If I hadn’t read the books in the film I would assume that Katniss is actually falling for Peeta in the Hunger Games softens Collins satirical attack on reality show romances. I love in the book how mixed up Katniss’ feelings are for Peeta in her need for survival which contrasts completely to what she decides to do in Catching Fire. Also throughout the book she constantly doubts Peeta’s motivations: is he playing her for the cameras? Thereby justifying her actions. There seems no doubt in the film that Peeta loves Katniss, therefore the scene where we discover he has teams up with the Tributes is robbed from its power as we know he’s doing it for her. Unlike in the book where it casts real doubt on whether he was always pretending to love her? Only towards the end of the book do we realise that Peeta truly loves her in contrast to the film where it seems clear all along.  When Katniss reacts to the gamekeepers reversal on two tributes surviving, by drawing her knife of Peeta it makes her a much more complex and dark character than in the film. Effectively showing how much the games has warped her from the girl she was back in district 12

Violence

I reread the books before watching the movie and the descriptions aren’t actually that violent. However, because of the difference in medium your imagination can fill in the gaps in a book in a way it doesn’t do in the film. And my imagination, likes blood and lots of it. Look I get why they made this film an 12 so that it would make more money. But it’s a film about teenagers killing each other for our amusement. I think we need to vicariously get off on the violence but be simultaneously horrified by it to understand the attraction-repulsion felt by the Capitol vs the Districts. The camera style made it incredibly hard to see what was going on in the fight scenes. Also cutting moments like when Peeta defects to the darkside and finishes off the girl that started the fire to show he’s part of the Tributes (and also we later realise to protect Katniss makes him a much darker character in the book).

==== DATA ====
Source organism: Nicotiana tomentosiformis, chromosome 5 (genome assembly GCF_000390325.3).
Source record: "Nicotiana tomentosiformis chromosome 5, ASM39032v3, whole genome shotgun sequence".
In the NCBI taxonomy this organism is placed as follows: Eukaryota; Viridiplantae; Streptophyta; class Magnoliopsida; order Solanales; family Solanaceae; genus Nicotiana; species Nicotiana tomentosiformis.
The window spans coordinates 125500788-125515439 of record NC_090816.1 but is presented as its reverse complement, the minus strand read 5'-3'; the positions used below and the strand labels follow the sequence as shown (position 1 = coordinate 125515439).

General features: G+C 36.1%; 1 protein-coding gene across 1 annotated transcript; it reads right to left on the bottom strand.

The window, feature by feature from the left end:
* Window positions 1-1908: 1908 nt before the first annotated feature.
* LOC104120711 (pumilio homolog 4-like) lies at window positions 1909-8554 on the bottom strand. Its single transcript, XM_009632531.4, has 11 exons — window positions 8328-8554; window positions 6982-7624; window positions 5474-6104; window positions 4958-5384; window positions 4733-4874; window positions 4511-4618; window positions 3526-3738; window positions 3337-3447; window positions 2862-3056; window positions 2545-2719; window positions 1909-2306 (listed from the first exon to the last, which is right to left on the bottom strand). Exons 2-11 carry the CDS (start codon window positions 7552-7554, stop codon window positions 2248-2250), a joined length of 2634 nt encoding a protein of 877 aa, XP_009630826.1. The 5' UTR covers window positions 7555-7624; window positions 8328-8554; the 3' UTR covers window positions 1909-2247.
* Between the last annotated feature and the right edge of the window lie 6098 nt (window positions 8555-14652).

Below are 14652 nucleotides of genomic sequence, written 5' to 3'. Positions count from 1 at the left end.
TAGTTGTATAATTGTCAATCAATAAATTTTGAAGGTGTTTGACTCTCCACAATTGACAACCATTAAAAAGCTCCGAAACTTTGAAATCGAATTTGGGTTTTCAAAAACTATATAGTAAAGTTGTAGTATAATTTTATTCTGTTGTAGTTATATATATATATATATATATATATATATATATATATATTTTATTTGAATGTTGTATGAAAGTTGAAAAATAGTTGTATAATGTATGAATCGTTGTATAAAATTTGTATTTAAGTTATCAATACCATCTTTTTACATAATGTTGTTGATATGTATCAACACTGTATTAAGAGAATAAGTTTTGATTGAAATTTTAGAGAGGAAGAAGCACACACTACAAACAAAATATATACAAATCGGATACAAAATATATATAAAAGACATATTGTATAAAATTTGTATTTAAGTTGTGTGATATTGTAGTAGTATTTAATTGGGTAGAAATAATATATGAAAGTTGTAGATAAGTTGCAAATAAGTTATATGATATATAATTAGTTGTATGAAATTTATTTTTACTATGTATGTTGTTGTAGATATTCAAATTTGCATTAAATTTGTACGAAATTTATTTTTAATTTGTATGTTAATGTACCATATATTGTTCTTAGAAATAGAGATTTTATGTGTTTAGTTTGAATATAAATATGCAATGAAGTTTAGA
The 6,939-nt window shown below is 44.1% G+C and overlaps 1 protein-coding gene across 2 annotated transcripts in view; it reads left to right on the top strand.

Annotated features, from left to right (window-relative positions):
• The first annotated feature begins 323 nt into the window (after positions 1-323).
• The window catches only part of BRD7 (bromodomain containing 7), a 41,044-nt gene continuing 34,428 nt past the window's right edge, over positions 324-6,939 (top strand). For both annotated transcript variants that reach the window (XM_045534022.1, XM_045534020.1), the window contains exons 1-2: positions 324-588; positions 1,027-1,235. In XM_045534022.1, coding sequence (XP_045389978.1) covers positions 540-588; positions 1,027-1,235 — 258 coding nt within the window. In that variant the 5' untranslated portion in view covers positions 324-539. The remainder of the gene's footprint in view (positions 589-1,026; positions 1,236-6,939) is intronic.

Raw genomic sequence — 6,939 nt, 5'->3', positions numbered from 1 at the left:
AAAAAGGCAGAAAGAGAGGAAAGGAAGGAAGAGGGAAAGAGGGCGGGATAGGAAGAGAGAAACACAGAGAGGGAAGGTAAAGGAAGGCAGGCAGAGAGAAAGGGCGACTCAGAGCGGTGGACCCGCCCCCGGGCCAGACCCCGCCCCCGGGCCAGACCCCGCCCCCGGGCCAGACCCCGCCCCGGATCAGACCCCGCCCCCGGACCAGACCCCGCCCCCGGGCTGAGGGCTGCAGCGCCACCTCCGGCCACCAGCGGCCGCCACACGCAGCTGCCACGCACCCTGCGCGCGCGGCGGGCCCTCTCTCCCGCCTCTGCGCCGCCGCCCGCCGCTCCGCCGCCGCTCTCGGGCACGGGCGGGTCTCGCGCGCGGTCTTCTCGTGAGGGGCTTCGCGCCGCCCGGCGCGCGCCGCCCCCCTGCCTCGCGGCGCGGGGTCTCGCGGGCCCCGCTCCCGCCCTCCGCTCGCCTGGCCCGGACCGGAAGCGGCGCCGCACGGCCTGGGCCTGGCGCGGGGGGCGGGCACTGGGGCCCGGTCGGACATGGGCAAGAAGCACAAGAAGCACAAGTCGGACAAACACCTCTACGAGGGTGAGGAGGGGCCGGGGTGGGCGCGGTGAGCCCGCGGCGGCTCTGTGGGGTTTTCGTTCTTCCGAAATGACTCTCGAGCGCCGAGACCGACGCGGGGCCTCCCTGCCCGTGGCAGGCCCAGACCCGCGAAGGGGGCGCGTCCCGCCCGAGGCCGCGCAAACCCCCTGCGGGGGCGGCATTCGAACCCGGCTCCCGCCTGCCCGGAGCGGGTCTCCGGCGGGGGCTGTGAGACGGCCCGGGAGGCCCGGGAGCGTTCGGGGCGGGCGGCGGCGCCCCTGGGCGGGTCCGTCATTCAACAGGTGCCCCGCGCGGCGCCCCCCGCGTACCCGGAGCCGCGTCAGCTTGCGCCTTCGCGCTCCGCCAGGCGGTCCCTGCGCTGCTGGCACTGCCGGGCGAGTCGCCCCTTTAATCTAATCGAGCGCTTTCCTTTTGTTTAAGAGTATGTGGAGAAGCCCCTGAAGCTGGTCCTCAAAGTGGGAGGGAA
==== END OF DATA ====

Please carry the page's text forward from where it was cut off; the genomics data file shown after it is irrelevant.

Haymitch

Sorry Woody Harrelson but book Haymitch with his bitterness and anger at the Capitol is so much better than film Haymitch. I was really sad they moved his entrance in the film to the train and opposed to IMHO in the book where during the drawing ceremony he falls up the steps drunk showing to the world and Katniss and Peeta the complete lack of help they have in the games. In the book the vehement dislike between him and Katniss is great and the way they come to uneasy understanding that are both unlikeable survivors is really strong. Here’s hoping they ramp up the rage for Catching Fire because I know Harrelson can rock that out.

Avox

In the book the Avox are servants in the Capitol who have had their voice box surgically removed so they are mute. Katniss recognises her Avox as a girl she saw on the run in the woods of District 12. They only appear in the background of the film which is a shame as I think they encapsulate that there are worst things than dying in the arena.

The mutts

In the books the mutts are creepy mutations with the faces of dead tributes. The ultimate horror for Peeta and Katniss is that they have to defeat the people they just killed. Like a real life version of those horrible dreams you have when you are trying to kill somebody and they just won’t die. In the book they are ‘magically’ generated creatures. I know the Capitol a monopoly on technology but why couldn’t the dogs have rised from the earth in cages instead of appearing like flickery magical apparitions. It really took me out of the film. Not to mention the effects are awful.

The camera style

The handheld filming style made me want to be sick. I mean, I get it the lack of budget meant that filming around the effects saved a lot of time and money. But before I got used to the filming style I spent the first ten minutes of the film trying not to puke into my popcorn. Not the ideal start.

Result

5 vs 6. You win this time book. But only just.

In short see the Hungers Games and read the book. They’re both brilliant.